The Wheeling news source reported the construction also involves creating curb cuts, widening sidewalks and installing decorative brickwork. When completed, it will have added new streetlights, trees and planters too.

Funding for the work also includes $1.9 million from the city of Wheeling, and $16.3 million that the West Virginia Department of Transportation (WVDOT) was awarded from the federal Rebuilding American Infrastructure with Sustainability and Equity (RAISE) grant program.

Justice added that another $100,000 will go toward the design and engineering work.

Wheeling officials have been pushing for the project since 2015 and needed the state's participation since the streets in question are part of W.Va. Highway 2. Justice first expressed support for the project in 2020.

Construction on the streetscape is slated to start this fall with final completion scheduled for 2024.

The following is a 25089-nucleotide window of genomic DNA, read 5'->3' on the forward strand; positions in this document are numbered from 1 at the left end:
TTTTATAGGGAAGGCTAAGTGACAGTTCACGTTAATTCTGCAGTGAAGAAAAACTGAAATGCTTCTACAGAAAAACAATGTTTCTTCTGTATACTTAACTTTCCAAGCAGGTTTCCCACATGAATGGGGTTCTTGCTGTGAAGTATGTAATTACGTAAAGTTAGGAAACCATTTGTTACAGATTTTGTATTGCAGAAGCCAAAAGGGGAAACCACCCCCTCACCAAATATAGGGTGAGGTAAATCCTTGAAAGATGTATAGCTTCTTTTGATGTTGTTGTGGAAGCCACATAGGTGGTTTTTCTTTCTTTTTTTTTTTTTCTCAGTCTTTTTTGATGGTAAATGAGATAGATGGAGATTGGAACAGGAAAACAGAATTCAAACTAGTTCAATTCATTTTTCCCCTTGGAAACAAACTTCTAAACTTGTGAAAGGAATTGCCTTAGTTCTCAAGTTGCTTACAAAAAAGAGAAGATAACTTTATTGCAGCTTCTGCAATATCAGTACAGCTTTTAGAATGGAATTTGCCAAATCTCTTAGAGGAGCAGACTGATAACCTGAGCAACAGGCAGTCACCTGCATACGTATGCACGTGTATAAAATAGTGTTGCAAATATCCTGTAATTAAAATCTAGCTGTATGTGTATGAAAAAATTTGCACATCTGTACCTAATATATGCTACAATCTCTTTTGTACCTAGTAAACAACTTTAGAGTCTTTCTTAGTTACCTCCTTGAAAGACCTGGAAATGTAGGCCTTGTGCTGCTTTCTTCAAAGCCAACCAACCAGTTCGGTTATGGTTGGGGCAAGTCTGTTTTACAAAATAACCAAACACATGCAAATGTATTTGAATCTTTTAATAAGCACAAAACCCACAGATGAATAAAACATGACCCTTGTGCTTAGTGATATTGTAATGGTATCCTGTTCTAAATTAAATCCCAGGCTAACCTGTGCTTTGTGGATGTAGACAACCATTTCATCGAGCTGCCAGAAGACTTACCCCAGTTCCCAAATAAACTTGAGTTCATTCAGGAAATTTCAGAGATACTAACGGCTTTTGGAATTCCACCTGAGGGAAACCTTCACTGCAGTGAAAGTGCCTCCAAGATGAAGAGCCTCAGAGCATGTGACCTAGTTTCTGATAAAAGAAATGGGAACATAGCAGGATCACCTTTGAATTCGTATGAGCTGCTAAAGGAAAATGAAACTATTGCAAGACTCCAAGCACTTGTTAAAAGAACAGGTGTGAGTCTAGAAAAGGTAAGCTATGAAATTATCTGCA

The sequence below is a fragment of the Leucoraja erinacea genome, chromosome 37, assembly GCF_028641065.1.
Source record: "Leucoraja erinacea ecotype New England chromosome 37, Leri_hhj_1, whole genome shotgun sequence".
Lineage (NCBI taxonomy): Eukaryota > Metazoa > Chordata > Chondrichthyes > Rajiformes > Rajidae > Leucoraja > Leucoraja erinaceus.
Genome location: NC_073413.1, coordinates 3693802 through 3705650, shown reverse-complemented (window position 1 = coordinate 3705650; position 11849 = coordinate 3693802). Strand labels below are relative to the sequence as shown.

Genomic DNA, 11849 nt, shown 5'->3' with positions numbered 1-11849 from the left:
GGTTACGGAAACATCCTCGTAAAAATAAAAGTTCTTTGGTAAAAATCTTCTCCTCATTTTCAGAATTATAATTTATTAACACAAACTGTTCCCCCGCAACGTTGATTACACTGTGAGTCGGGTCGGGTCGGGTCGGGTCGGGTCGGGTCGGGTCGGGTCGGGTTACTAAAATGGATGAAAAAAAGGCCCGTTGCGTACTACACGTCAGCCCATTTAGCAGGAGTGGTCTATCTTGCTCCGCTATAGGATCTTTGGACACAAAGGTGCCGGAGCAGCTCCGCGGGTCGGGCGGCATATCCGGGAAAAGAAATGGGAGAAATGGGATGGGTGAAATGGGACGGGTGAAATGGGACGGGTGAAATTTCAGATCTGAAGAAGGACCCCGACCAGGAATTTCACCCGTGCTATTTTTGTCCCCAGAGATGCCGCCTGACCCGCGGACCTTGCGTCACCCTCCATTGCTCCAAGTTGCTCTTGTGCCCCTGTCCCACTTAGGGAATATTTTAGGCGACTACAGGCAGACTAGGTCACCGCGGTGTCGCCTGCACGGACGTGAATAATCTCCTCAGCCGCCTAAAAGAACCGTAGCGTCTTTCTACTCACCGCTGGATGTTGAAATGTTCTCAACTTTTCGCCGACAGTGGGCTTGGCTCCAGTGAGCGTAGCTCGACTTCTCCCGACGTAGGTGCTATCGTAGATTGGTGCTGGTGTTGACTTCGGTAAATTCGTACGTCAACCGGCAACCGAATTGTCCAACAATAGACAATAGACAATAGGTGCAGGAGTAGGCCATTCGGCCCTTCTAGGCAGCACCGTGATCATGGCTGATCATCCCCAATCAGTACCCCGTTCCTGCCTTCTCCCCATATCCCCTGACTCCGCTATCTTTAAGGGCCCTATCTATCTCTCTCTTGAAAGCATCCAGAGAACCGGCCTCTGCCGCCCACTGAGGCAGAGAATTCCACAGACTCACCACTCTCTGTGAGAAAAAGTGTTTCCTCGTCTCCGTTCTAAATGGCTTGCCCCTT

"This is a transformational project that our community has been working toward and anticipating for several years," Wheeling City Manager Robert Herron told the Intelligencer & News-Register. "The work of the [state DOH] — with assistance from city staff — has been complicated, detailed, and, quite frankly, extraordinary. The end result will be a wonderful project that will have been worth the wait."

Streetscape One of Several Recent WVDOT Projects

The Wheeling Streetscape was one of six projects put out to bid by WVDOT at the end of July. The others included road striping in Fayette, Greenbrier, Monroe, Nicholas, Summers, McDowell, Mercer, Raleigh and Wyoming counties; Interstate 64 paving between the MacCorkle Avenue and Oakwood Road exits in Kanawha County; a high-friction pavement project on Talbott Hill in Barbour County; and paving between Cheat Lake and Coopers Rock in Monongalia County.

West Virginia's two U.S. senators, Shelley Moore Capito and Joe Manchin, also announced Aug. 9 that a $4.2 million RAISE grant was awarded for the Morgantown Monongalia MPO to support the Greenbag Road Corridor Planning and Design Project.

Manchin and Capito are both members of the Senate Appropriations Committee.